Why Consider Canada? Part 3: Packaging  9/30/2016


In my past two articles on doing business with Canadian retailers, we discussed the overall Canadian retail landscape and how to navigate retailer relationships. In this column, we’ll cover packaging essentials for products developed for the Canadian market.

If you’ve visited some Canadian retailers (and if you’re a supplier looking to business in Canada I highly recommend doing this), you'll see that U.S. labeling will not work there.

First of all, by law, the label must be bilingual, with all of the information in both French and English. The province of Quebec represents about a quarter of the population and the official language is French – and there are many pockets of French speakers across the country.

In addition, U.S. manufacturers who want to do business in Canada must register with the Canadian Food Inspection Agency, which is a regulatory agency that is dedicated to the safeguarding of food, animals, and plants, which enhances the health and well-being of Canada's people, environment and economy. This is a similar process to registering with the FDA.

On top of this, Canada uses the metric system, so your nutritional information must be in grams or liters (not ounces or pounds), and – as with the other information -- must include French and English.

Lost in Translation
Just as important as understanding the regulatory requirements, is understanding the Canadian market and culture, particularly if you are trying to impress a Canadian buyer. The subtleties of language must be taken into account – not just with French, but also with the various terms and expressions among English-speaking Canadians, as well. Even the familiar name of a product in the US can be different in Canada; ‘Smarties’ candies are chocolate in Canada, not those compressed little chalky disks we call Smarties in the US. Ever heard of a Joe Louis or a May West? These are iconic snack cakes in Quebec.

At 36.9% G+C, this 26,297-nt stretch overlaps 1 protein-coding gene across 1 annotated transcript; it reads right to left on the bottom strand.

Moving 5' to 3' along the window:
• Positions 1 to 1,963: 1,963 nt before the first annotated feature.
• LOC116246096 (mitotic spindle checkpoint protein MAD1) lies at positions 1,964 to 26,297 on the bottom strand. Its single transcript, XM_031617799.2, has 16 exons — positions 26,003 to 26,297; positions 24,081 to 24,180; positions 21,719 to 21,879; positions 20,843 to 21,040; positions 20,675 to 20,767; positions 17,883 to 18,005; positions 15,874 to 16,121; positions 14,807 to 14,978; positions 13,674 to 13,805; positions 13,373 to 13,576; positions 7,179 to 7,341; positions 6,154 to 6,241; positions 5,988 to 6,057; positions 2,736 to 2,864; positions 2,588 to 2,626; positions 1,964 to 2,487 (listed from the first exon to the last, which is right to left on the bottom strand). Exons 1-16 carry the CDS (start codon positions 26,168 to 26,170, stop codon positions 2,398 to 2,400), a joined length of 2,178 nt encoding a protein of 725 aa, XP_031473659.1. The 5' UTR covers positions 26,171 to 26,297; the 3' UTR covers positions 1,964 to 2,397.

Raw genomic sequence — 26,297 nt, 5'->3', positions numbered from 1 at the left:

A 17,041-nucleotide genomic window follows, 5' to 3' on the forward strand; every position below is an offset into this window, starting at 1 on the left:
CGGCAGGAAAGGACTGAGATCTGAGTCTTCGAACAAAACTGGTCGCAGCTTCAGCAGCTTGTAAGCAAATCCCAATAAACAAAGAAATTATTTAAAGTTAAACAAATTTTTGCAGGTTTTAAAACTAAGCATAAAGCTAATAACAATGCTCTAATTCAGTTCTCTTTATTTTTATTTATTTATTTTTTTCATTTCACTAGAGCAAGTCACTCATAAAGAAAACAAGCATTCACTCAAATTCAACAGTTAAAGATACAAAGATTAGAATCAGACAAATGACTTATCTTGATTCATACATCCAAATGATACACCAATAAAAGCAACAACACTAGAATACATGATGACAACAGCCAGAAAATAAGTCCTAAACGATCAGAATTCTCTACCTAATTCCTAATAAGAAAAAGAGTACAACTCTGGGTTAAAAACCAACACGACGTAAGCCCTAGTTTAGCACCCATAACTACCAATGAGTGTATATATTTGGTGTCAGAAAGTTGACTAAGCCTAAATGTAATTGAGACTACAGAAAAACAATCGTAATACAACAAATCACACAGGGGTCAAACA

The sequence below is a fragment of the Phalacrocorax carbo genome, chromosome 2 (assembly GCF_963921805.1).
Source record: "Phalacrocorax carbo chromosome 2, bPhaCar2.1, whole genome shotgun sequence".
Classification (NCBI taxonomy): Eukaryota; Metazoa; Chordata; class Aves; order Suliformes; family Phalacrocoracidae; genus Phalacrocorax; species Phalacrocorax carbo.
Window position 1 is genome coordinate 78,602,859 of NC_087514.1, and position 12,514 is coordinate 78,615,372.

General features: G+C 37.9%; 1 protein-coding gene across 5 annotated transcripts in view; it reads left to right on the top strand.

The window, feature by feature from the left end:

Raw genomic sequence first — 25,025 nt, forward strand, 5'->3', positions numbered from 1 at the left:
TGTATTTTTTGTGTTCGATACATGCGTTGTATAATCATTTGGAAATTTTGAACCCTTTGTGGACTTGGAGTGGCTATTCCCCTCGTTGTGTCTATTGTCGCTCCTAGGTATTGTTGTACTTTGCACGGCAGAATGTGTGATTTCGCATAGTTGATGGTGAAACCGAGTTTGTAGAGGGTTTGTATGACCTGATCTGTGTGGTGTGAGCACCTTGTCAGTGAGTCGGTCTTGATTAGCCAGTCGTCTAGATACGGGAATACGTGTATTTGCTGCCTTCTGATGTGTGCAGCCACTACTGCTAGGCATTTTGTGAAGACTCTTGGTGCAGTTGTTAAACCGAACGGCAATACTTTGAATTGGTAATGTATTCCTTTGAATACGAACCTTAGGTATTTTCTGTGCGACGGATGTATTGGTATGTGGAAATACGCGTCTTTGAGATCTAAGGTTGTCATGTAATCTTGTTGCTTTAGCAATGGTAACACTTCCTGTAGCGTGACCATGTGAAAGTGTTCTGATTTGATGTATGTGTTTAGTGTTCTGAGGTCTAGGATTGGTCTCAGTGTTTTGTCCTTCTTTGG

According to Ann-Marie Gélinas of Verbatout, a Quebec-based provider of copy writing and translation services for the CPG industry. Finding the right phrase can be tricky, as expressions don’t translate word for word between English and French.

“You have to take in consideration that in Canada, there are the two markets to consider – both with distinct cultures, history, preferences and trends – all of which are very different from the US,” she says. “A biscuit in the US and English Canada is totally different than a biscuit in Quebec. For French Canadians, a biscuit is a cookie, nothing like the baked good that is similar to a roll that you would serve with dinner in the U.S. So going for the literal translation, without an in-depth understanding of both spectrums of the Canadian culture, can lead to a costly faux pas.”

This means steering clear of online translation services like Google Translate. “Online translating services translate word for word, so be careful here,” says Colleen McLaughlin, owner of McLaughlin Creative Communications, based in Niagara Falls, Ontario, which provides service for businesses looking to enter the Canadian market, including package design and compliance consulting for content, claims and nutrition labeling. “A nut you eat is different from an industrial nut, also ‘manufactured’ has a far more industrial meaning in Quebec French than in English. Creating labeling for the Canadian market can be a costly investment. Packaging is expensive, so you want to do it right the first time.

"And while the Canadian Government might not have the time or personnel to peruse the aisles to check if labels are correct, your competition is checking -- and they may complain to the CFIA," adds McLaughlin.

So if you are planning on entering the Canadian market, register with the CFIA and learn about the regulations regarding exporting your products to Canada, and use the services of the right professionals to be sure you are compliant. Most of all, make sure your products, branding and packaging are appealing to both the English Canada and French Canadian markets.

Stay tuned for Part 4: Distribution -- Getting Your Products Across the Border”

Andrea Leiser

President

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